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Experts claim that China “gamed” the UN human rights evaluation.

A top Chinese diplomat said Beijing would “earnestly study” 428 recommendations for addressing human rights submitted by U.N. members, calling them “objective and balanced.”

But leading experts said China “gamed” the once-every-five-year “universal periodic review” to avoid scrutiny of its rights abuses.

Chen Xu, China’s ambassador to the U.N. offices in Geneva, said following the adoption of the report that he was happy with the many recommendations by 141 countries, and that Beijing would release its positions on each of the suggestions next month.

“The report just adopted is, in general, objective and balanced, and has reflected the statements and the recommendations during the meeting,” Chen said in remarks to the council. “We believe the majority of the comments and recommendations are constructive.”

Tuesday’s three-hour review session descended into farce, with the unusually high number of participating countries meaning each only had 45 seconds to provide an assessment of a country that has been accused of possible crimes against humanity by a U.N. body.

Under this process, each of the 193 U.N. member states has their rights record reviewed on a rolling five-year basis.

A report by Reuters said Chinese diplomats had in the lead-up to the session lobbied countries to turn up with soft-ball assessments.

Gaming the system

The many contributions during Tuesday’s session worked to draw attention away from some of the worst claims of rights abuse in China, including the treatment of Uyghurs, Tibetans and Hong Kongers.

While Western nations including the United States, Finland, Canada, Switzerland and the United Kingdom focussed on China’s treatment of Tibetans and Uyghurs in the country’s west during their 45 seconds, many countries offered praise for things like legal system reforms.

William Nee, the research and advocacy coordinator for the Washington-based Chinese Human Rights Defenders, said Beijing had used its diplomatic heft to water-down legitimate criticism of its human rights record by inundating the process with friendly voices.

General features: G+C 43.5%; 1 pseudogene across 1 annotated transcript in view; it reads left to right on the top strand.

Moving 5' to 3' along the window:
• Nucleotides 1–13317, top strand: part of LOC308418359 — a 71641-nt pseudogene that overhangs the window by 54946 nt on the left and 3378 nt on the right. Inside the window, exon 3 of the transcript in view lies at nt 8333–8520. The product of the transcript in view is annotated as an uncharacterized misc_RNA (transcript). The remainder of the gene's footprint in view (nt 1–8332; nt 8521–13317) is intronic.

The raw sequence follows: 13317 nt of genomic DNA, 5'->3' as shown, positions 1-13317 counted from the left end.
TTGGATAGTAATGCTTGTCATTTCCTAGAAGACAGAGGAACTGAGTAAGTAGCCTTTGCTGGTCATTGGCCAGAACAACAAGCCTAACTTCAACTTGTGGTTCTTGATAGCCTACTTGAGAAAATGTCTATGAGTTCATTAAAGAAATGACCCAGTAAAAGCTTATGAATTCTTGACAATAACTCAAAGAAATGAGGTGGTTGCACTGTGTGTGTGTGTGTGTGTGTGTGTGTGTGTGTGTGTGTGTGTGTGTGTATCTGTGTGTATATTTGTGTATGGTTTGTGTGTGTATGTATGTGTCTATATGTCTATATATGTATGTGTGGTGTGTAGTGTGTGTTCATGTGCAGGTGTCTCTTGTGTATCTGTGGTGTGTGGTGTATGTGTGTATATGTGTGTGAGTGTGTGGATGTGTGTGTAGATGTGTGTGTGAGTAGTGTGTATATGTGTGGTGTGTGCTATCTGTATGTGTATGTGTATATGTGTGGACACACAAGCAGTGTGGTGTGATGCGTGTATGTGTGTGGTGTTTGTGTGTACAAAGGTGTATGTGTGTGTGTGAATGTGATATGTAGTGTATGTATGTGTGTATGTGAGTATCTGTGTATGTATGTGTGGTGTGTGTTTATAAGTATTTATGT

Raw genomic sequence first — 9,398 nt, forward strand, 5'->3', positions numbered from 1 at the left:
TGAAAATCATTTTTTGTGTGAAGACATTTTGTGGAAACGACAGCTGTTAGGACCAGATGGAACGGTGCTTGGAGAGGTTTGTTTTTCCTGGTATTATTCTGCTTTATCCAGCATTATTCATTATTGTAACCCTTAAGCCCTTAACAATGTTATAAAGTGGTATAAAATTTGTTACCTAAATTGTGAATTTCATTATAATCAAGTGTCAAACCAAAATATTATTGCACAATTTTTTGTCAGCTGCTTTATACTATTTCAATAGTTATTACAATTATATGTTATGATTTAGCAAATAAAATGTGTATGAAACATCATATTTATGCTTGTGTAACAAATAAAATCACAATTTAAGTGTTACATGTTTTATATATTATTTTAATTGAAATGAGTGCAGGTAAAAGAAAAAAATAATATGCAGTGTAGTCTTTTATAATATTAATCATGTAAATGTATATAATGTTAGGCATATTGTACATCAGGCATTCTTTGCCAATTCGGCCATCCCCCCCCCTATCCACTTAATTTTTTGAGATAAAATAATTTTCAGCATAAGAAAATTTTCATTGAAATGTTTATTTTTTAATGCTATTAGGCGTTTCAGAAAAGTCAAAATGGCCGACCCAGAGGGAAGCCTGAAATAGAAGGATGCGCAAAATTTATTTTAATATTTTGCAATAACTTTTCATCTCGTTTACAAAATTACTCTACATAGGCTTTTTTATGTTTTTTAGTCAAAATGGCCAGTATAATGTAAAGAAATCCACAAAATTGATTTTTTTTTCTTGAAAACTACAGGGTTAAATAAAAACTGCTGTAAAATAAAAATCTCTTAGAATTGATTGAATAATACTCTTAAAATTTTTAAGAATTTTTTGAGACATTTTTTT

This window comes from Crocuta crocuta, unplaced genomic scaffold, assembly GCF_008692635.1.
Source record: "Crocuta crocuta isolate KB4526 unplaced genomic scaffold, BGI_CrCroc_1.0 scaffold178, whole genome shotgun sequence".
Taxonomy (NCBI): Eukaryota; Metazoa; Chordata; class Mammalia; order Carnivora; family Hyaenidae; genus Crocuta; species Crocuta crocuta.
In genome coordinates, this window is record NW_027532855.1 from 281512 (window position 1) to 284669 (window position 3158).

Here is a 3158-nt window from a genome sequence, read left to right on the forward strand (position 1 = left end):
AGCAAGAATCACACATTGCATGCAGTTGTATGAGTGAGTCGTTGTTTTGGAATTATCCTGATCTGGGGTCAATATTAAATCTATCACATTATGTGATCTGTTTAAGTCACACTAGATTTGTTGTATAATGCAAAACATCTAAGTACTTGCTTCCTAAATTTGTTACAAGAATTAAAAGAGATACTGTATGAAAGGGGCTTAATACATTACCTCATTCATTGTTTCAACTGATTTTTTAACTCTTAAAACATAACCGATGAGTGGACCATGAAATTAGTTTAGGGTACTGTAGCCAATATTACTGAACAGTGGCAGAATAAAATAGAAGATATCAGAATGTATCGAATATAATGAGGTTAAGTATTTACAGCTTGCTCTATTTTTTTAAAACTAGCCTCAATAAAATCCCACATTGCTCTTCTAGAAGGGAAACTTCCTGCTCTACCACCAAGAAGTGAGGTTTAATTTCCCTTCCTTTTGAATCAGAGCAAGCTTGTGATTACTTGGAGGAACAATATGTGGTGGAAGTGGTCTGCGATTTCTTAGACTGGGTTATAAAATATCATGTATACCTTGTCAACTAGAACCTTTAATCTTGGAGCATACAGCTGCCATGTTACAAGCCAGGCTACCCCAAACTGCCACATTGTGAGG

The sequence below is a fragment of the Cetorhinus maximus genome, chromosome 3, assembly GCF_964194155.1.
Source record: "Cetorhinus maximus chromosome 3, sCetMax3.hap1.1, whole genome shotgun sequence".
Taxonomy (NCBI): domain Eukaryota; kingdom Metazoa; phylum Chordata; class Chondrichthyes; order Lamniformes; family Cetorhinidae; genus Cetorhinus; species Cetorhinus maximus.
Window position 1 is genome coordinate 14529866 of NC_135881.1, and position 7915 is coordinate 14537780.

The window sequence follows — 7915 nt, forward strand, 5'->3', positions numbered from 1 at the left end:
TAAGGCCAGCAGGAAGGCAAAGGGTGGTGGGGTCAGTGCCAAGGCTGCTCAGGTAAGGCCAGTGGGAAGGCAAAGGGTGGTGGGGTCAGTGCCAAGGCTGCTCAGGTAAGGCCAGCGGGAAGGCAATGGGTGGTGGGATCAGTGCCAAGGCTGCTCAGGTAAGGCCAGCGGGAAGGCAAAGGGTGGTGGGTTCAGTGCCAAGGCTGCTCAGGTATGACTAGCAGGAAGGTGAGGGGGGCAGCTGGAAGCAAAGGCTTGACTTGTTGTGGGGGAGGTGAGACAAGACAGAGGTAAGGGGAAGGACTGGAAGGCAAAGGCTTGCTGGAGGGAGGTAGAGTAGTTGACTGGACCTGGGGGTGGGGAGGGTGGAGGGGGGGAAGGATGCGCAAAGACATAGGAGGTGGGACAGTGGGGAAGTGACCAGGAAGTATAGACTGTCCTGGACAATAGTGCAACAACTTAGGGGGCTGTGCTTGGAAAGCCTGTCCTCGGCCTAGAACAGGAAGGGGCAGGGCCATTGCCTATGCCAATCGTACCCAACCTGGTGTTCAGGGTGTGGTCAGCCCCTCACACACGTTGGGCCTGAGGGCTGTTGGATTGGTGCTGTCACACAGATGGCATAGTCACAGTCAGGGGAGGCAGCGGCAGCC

“This time, they tried to game the process,” Nee told Radio Free Asia. “There was an intense lobbying campaign for countries to ask questions that essentially the Chinese government wrote in advance. There were a lot of softball questions and very easy questions.”

Nee added that some countries’ recommendations even appeared to poke fun at the global condemnation of the China’s treatment of Tibetans and Uyghur citizens, the latter of whom the U.S. government says are the victim of an ongoing campaign of genocide.

Russia, he noted, said China should “improve gradually people’s sense and ability of using standard spoken and written Chinese language in Xinjiang,” referring to the far-western region where Uyghurs live.

Venezuela, meanwhile, said China must “firmly oppose the politicization” of human rights “under the pretext of issues related to Xinjiang, Hong Kong and Xizang,” the latter of which is the new official romanized name for Tibet adopted by the Chinese government.

“If we look at the advanced questions submitted, it seems as though some of those questions could have been drafted by the Chinese government, to be quite blunt,” said Kai Müller, executive director and head of U.N. advocacy at the International Campaign for Tibet.

Nothing new

Sophie Richardson, the former China director at Human Rights Watch, told RFA that China openly flouted U.N. requirements to allow input from independent civil society groups into the self-report it submits.

“There’s a long list of ways the Chinese government tried to game the process this time around, which has to start with the way it tried to game the process the last time around,” Richardson said, pointing to China’s boasting of its fidelity to recommendations made in 2018.

China that year accepted 284 of the 346 recommendations made by some 150 countries. But many of those, Richardson said, were the ones that were “vague or meaningless, or in fact encouraged the Chinese government to keep committing human rights violations.”

“Beijing has held that up as real progress,” she said, even though “five years later, we know it is committing atrocity crimes.”

But China’s “gaming” of the review process did not entirely wipe out opportunities for countries to speak out about their legitimate concerns.

There was a heightened focus, for example, on the plight of Tibetans and Uyghurs, with the number of recommendations related to Tibet increasing to 24 from 10 in 2018. Likewise, the number of countries mentioning Tibet in their floor speeches doubled from nine to 20.

“The dramatic increase in the number of U.N. member states who spoke out for Tibet … speaks to the existential threat China’s assimilationist policies pose to the Tibetan people,” said Lhadon Tethong, the director of the Tibet Action Institute.

Campaign for Uyghurs executive director Rushan Abbas said the 30 countries who called out human rights abuses against Uyghurs showed that the world was no longer being fooled by China’s denials.

“This significant outcry, despite China’s persistent lies and outright denial, stands as a testament to the commitment to human rights and justice,” Abbas said. “It also sends a powerful message that the international community will not be swayed by false narratives in light of the mounting evidence exposing the crimes of the PRC.”

China has until Feb. 9, 2024 to provide its initial written response to each of the recommendations, including whether it accepts them, and has until Feb. 16 to finalize its statements and response.

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